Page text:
Monday, January 25, 2016

Muddling Memoir: Why?

The thing about memoir is that whatever you write, someone is likely to disagree with you, someone may be angered, someone might be hurt.
To write memoir, you need a clear understanding of why you write and why you publish. Odds are you will be asked, perhaps even attacked for your story.
To read memoir, you need to be aware that you are reading a single version of a story. If each character in the memoir were to pen their own story, they would see the events through different prisms. If you were to rewrite your story, the versions might differ as you wrote from new perspectives of age and experience.
I believe in honesty and truth.
I believe I cannot be a complete human without examining my life with a clear eye and, at times, brutal honesty. I write memoir because I need to understand myself and my past, my decisions and my motivations. I write to know who I am and where I stand in this crazy world.
Some may say, "Fine. Write. But why publish?"
That's a tough question, made more so if you believe your memoir may cause distress or that your version of life lived differs from that of those you cherish.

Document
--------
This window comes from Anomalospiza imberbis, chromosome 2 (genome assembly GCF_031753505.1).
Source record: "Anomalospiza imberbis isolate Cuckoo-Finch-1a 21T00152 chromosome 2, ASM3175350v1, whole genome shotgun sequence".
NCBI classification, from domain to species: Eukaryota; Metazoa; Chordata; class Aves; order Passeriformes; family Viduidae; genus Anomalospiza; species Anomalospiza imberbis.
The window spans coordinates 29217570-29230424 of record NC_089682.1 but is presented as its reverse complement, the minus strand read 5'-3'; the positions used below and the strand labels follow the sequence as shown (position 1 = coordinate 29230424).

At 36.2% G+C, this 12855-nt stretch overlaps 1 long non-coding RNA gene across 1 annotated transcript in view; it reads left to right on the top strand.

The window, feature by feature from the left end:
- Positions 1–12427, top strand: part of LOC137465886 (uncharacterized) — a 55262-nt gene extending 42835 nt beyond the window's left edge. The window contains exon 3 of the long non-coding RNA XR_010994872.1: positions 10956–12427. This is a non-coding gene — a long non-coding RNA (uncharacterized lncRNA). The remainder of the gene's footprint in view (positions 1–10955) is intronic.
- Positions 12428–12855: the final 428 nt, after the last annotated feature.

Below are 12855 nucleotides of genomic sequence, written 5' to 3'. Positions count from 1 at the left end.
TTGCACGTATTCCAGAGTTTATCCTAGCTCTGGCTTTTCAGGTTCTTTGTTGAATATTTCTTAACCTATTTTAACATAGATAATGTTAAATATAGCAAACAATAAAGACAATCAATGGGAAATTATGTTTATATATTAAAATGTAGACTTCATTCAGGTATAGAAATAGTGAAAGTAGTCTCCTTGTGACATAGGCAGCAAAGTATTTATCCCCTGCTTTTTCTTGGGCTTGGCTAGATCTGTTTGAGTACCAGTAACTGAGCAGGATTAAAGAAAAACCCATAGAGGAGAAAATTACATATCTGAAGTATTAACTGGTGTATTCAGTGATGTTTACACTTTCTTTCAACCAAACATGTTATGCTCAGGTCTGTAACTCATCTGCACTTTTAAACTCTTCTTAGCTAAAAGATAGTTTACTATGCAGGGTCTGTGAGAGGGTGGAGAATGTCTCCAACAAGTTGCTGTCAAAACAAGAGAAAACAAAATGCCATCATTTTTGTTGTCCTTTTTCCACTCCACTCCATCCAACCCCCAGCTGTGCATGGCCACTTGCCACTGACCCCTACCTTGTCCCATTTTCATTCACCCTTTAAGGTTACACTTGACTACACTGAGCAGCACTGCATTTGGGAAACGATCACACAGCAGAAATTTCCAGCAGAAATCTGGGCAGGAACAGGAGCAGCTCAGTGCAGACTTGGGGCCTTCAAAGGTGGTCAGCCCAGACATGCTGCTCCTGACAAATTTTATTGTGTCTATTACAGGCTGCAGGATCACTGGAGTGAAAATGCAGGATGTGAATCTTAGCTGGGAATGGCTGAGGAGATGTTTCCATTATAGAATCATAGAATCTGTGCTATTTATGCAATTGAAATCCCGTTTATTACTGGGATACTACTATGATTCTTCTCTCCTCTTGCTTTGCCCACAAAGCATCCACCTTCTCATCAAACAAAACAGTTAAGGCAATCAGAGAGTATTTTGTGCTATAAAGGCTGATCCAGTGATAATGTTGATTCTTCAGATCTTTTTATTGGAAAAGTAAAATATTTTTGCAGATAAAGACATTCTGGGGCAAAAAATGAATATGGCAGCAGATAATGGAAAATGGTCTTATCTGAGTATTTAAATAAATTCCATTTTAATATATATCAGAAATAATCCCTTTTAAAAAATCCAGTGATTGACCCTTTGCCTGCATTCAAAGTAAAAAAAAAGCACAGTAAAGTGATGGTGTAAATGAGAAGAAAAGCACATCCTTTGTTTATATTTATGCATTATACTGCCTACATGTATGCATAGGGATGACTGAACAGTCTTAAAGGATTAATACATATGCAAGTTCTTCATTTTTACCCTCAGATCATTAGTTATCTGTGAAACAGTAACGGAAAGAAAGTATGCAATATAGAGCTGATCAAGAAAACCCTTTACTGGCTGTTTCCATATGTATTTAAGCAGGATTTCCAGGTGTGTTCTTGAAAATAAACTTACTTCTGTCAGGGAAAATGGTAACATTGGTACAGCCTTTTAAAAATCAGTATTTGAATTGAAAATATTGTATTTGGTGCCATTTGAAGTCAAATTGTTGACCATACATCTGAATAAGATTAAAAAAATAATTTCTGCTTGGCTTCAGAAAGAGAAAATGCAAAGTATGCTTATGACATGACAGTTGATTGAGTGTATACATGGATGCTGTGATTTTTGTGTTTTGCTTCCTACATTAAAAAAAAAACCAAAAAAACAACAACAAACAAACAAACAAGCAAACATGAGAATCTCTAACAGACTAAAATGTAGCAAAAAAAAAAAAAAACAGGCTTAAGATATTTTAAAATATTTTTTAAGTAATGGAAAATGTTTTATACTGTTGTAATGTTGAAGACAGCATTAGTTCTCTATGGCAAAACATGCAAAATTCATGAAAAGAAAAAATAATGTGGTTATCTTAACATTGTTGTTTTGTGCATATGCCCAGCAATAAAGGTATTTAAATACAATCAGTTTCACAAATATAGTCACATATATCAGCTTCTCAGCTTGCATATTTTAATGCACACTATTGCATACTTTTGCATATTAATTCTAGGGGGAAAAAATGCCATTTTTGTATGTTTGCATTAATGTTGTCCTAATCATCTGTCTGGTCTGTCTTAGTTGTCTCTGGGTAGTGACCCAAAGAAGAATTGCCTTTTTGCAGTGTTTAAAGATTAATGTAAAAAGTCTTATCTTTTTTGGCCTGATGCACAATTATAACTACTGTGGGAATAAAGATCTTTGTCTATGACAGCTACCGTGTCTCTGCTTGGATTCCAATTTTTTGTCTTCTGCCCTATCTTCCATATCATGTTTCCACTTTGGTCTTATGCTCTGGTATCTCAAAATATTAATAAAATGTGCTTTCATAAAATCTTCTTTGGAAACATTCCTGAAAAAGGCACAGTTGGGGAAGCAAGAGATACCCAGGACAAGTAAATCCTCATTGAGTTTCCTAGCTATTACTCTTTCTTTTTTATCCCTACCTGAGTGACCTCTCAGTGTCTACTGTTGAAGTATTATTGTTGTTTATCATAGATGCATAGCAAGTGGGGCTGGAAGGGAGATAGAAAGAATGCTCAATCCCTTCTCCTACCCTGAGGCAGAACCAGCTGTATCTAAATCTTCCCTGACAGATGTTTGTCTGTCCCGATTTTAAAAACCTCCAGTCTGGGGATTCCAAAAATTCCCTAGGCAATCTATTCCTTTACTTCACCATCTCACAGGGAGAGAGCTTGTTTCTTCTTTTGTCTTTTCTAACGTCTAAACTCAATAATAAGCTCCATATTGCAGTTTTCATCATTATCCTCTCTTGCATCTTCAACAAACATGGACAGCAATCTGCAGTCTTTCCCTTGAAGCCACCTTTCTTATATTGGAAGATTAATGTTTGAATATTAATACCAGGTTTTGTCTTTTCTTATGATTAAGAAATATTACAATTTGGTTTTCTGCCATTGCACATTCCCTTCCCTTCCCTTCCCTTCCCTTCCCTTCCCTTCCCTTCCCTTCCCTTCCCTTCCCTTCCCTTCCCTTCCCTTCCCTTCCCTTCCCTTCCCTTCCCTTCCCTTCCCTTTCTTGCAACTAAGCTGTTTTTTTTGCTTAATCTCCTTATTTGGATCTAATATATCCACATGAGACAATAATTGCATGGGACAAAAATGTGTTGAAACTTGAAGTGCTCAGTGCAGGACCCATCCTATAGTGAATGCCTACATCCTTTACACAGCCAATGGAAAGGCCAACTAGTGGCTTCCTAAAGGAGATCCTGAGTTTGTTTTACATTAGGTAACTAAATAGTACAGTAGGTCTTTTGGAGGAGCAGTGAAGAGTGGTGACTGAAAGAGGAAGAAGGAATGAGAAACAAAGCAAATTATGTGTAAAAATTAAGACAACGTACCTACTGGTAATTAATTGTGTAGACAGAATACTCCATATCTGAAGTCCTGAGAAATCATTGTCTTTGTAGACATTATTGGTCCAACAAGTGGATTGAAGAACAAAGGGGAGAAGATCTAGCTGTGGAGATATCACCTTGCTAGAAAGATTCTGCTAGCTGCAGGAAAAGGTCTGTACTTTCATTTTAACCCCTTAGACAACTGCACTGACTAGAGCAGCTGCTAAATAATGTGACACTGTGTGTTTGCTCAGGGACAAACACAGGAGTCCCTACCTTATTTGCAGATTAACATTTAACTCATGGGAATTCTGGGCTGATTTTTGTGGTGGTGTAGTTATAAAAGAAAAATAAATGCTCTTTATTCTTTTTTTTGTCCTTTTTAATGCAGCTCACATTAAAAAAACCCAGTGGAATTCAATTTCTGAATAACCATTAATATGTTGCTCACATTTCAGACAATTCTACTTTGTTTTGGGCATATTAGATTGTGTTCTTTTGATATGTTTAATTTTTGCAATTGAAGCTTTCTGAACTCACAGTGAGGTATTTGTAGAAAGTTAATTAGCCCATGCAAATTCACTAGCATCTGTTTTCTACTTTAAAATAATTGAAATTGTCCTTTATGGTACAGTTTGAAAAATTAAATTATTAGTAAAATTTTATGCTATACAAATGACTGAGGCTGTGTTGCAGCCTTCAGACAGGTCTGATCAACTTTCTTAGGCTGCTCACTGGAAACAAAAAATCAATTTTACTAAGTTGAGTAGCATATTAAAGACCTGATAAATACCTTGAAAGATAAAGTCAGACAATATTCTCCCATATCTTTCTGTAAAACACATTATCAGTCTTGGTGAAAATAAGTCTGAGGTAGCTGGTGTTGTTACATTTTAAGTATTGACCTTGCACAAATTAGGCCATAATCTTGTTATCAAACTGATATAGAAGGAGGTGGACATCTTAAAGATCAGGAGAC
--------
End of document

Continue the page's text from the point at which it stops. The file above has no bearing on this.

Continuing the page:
I publish because without publishing, I deny my voice. If I stash a manuscript in a drawer and try to forget it's there, I am censoring not only my words, but my essence, my life, my value. If I allow myself to be swayed by letting others dictate what I can publish, I forfeit my voice. By forfeiting voice, I forfeit self.
This is a tough challenge for the memoirist. No matter how careful and sensitive, honest and kind, you try to be, no matter how deeply you dug to find your personal truth, there's a good chance someone will call you a liar. Someone will deny your right to tell your story.
Are you strong enough? Can you withstand the pain?
Why do you write memoir? Why do you read it? Why are you reading this blog series (I'm glad you are - thank you!)?
I read memoir for truth. I read memoir to see the world of another and understand the decisions made, the how and the why of their choices. I read memoir just as I read fiction, for the poetic beauty of a story well-told.
Some value spoken over written word. Some can express themselves best through conversation. I am not one of them. I struggle to express my thoughts and ideas, my truths and passions, orally. I need pen and paper to organize my brain, to put words to passions, to find my own truth. It is that truth that I believe makes me a better human being even as I recognize that truth changes, that memory itself changes truth. I know I must continue to write even when the path is blurred and full of emotional potholes. To do less is to deny my humanity.

Prior posts in the Muddling Memoir series: 
La Flor de Noche Buena

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